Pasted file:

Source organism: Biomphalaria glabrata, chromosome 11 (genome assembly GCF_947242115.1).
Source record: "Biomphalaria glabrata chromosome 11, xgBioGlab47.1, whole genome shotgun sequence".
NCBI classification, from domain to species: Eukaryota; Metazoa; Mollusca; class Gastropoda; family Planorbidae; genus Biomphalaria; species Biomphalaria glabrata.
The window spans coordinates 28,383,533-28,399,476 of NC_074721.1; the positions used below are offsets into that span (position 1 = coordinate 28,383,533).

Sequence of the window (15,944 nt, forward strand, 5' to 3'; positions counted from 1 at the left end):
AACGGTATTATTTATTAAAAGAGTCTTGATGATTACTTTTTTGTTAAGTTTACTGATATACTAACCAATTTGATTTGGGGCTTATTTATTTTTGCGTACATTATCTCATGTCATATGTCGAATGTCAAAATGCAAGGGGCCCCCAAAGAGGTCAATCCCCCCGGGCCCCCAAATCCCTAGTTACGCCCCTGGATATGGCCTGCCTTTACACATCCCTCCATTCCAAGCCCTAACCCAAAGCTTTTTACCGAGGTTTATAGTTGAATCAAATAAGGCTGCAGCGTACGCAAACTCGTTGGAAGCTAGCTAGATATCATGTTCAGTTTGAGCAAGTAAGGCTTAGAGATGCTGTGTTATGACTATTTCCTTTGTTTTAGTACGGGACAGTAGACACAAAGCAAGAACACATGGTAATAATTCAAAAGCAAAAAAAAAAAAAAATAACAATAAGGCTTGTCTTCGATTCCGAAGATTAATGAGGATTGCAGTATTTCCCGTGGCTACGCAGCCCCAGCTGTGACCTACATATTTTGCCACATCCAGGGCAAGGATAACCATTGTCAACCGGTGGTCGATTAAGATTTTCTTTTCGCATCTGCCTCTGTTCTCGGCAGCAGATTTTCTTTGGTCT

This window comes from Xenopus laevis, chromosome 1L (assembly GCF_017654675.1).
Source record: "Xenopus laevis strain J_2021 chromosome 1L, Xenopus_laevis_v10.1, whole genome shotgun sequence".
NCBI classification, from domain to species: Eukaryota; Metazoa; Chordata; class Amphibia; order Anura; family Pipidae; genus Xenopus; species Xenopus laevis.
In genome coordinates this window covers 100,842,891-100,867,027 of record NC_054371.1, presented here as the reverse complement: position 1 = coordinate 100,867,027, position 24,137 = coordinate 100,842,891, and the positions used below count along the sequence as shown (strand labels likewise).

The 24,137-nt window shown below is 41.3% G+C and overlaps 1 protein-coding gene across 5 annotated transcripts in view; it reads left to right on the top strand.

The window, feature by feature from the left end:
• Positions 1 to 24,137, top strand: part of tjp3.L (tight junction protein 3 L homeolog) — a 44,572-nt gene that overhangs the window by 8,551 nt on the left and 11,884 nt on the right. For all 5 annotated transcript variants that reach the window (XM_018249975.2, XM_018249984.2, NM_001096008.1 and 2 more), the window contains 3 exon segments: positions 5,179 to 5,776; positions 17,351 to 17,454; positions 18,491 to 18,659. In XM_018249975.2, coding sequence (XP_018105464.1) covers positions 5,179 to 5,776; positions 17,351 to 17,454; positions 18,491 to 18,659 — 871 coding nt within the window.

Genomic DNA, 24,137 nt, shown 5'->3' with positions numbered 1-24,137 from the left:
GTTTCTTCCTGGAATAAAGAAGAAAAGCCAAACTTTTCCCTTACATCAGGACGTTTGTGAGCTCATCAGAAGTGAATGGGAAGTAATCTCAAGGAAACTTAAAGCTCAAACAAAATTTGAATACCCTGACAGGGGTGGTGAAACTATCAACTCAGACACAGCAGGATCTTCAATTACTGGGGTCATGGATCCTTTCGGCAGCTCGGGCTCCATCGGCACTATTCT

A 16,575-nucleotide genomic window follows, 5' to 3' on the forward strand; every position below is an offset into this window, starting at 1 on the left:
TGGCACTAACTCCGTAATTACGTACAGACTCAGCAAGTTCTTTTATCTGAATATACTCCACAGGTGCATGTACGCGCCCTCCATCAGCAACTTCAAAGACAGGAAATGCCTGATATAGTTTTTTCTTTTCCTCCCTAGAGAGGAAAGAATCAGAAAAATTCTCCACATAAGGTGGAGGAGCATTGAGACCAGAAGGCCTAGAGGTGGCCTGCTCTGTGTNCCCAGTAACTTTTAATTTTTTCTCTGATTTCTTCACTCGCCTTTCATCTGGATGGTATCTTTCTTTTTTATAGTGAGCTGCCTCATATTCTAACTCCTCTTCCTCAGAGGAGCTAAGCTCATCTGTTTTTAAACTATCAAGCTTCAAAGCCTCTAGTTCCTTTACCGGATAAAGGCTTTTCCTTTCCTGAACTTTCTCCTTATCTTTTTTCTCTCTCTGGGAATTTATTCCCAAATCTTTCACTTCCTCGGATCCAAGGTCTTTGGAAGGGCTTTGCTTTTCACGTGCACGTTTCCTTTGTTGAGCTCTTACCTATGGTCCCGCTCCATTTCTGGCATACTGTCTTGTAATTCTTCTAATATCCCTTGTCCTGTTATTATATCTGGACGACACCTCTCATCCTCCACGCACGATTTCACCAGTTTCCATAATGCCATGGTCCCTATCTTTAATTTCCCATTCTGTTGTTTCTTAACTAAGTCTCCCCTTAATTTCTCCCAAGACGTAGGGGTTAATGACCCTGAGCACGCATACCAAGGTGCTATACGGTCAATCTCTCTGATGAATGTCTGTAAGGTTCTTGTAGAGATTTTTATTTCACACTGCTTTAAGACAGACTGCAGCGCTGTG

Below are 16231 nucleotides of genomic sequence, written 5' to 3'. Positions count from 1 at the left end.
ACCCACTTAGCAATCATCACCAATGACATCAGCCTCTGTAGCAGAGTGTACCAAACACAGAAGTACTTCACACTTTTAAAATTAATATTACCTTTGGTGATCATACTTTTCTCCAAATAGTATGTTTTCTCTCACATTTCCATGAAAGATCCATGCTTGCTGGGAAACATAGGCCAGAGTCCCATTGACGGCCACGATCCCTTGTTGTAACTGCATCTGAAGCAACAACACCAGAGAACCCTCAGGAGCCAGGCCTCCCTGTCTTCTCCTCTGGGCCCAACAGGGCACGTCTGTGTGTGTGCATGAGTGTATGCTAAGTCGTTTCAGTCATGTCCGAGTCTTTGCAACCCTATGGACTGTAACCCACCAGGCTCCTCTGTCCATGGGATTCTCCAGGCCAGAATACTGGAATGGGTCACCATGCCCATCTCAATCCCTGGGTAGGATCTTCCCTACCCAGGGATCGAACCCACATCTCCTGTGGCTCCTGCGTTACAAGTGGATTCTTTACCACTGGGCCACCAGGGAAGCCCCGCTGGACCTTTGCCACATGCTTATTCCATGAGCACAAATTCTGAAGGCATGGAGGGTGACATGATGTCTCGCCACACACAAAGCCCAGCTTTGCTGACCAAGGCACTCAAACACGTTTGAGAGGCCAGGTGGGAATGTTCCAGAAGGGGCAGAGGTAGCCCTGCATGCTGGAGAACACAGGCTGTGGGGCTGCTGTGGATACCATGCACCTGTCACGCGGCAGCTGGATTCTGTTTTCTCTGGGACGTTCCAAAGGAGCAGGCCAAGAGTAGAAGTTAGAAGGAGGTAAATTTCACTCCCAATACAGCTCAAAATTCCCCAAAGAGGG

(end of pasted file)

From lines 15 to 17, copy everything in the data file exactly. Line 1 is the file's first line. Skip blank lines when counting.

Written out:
GTTTCTTCCTGGAATAAAGAAGAAAAGCCAAACTTTTCCCTTACATCAGGACGTTTGTGAGCTCATCAGAAGTGAATGGGAAGTAATCTCAAGGAAACTTAAAGCTCAAACAAAATTTGAATACCCTGACAGGGGTGGTGAAACTATCAACTCAGACACAGCAGGATCTTCAATTACTGGGGTCATGGATCCTTTCGGCAGCTCGGGCTCCATCGGCACTATTCT

A 16,575-nucleotide genomic window follows, 5' to 3' on the forward strand; every position below is an offset into this window, starting at 1 on the left:
TGGCACTAACTCCGTAATTACGTACAGACTCAGCAAGTTCTTTTATCTGAATATACTCCACAGGTGCATGTACGCGCCCTCCATCAGCAACTTCAAAGACAGGAAATGCCTGATATAGTTTTTTCTTTTCCTCCCTAGAGAGGAAAGAATCAGAAAAATTCTCCACATAAGGTGGAGGAGCATTGAGACCAGAAGGCCTAGAGGTGGCCTGCTCTGTGTNCCCAGTAACTTTTAATTTTTTCTCTGATTTCTTCACTCGCCTTTCATCTGGATGGTATCTTTCTTTTTTATAGTGAGCTGCCTCATATTCTAACTCCTCTTCCTCAGAGGAGCTAAGCTCATCTGTTTTTAAACTATCAAGCTTCAAAGCCTCTAGTTCCTTTACCGGATAAAGGCTTTTCCTTTCCTGAACTTTCTCCTTATCTTTTTTCTCTCTCTGGGAATTTATTCCCAAATCTTTCACTTCCTCGGATCCAAGGTCTTTGGAAGGGCTTTGCTTTTCACGTGCACGTTTCCTTTGTTGAGCTCTTACCTATGGTCCCGCTCCATTTCTGGCATACTGTCTTGTAATTCTTCTAATATCCCTTGTCCTGTTATTATATCTGGACGACACCTCTCATCCTCCACGCACGATTTCACCAGTTTCCATAATGCCATGGTCCCTATCTTTAATTTCCCATTCTGTTGTTTCTTAACTAAGTCTCCCCTTAATTTCTCCCAAGACGTAGGGGTTAATGACCCTGAGCACGCATACCAAGGTGCTATACGGTCAATCTCTCTGATGAATGTCTGTAAGGTTCTTGTAGAGATTTTTATTTCACACTGCTTTAAGACAGACTGCAGCGCTGTG